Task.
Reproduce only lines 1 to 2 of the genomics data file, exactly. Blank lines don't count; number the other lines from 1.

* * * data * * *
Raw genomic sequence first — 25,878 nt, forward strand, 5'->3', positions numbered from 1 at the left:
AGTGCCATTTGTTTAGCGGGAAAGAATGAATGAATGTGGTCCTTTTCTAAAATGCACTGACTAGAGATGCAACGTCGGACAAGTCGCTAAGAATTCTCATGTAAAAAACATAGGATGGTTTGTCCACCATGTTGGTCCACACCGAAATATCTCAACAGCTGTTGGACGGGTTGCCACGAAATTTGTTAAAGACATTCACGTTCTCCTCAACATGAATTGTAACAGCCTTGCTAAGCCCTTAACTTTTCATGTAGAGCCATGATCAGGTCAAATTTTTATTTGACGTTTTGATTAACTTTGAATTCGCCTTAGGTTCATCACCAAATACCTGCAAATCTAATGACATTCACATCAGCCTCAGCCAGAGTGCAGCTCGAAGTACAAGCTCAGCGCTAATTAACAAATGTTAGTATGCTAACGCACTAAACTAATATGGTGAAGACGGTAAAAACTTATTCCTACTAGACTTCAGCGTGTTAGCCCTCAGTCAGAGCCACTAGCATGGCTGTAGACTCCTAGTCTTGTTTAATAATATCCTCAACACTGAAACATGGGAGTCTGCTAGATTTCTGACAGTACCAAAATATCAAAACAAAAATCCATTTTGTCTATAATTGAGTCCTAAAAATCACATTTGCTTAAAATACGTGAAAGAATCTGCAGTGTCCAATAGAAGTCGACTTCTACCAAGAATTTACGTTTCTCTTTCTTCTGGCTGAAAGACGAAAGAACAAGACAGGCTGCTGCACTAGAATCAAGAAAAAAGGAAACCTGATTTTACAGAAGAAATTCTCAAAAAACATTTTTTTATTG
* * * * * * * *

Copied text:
Raw genomic sequence first — 25,878 nt, forward strand, 5'->3', positions numbered from 1 at the left:
AGTGCCATTTGTTTAGCGGGAAAGAATGAATGAATGTGGTCCTTTTCTAAAATGCACTGACTAGAGATGCAACGTCGGACAAGTCGCTAAGAATTCTCATGTAAAAAACATAGGATGGTTTGTCCACCATGTTGGTCCACACCGAAATATCTCAACAGCTGTTGGACGGGTTGCCACGAAATTTGTTAAAGACATTCACGTTCTCCTCAACATGAATTGTAACAGCCTTGCTAAGCCCTTAACTTTTCATGTAGAGCCATGATCAGGTCAAATTTTTATTTGACGTTTTGATTAACTTTGAATTCGCCTTAGGTTCATCACCAAATACCTGCAAATCTAATGACATTCACATCAGCCTCAGCCAGAGTGCAGCTCGAAGTACAAGCTCAGCGCTAATTAACAAATGTTAGTATGCTAACGCACTAAACTAATATGGTGAAGACGGTAAAAACTTATTCCTACTAGACTTCAGCGTGTTAGCCCTCAGTCAGAGCCACTAGCATGGCTGTAGACTCCTAGTCTTGTTTAATAATATCCTCAACACTGAAACATGGGAGTCTGCTAGATTTCTGACAGTACCAAAATATCAAAACAAAAATCCATTTTGTCTATAATTGAGTCCTAAAAATCACATTTGCTTAAAATACGTGAAAGAATCTGCAGTGTCCAATAGAAGTCGACTTCTACCAAGAATTTACGTTTCTCTTTCTTCTGGCTGAAAGACGAAAGAACAAGACAGGCTGCTGCACTAGAATCAAGAAAAAAGGAAACCTGATTTTACAGAAGAAATTCTCAAAAAACATTTTTTTATTG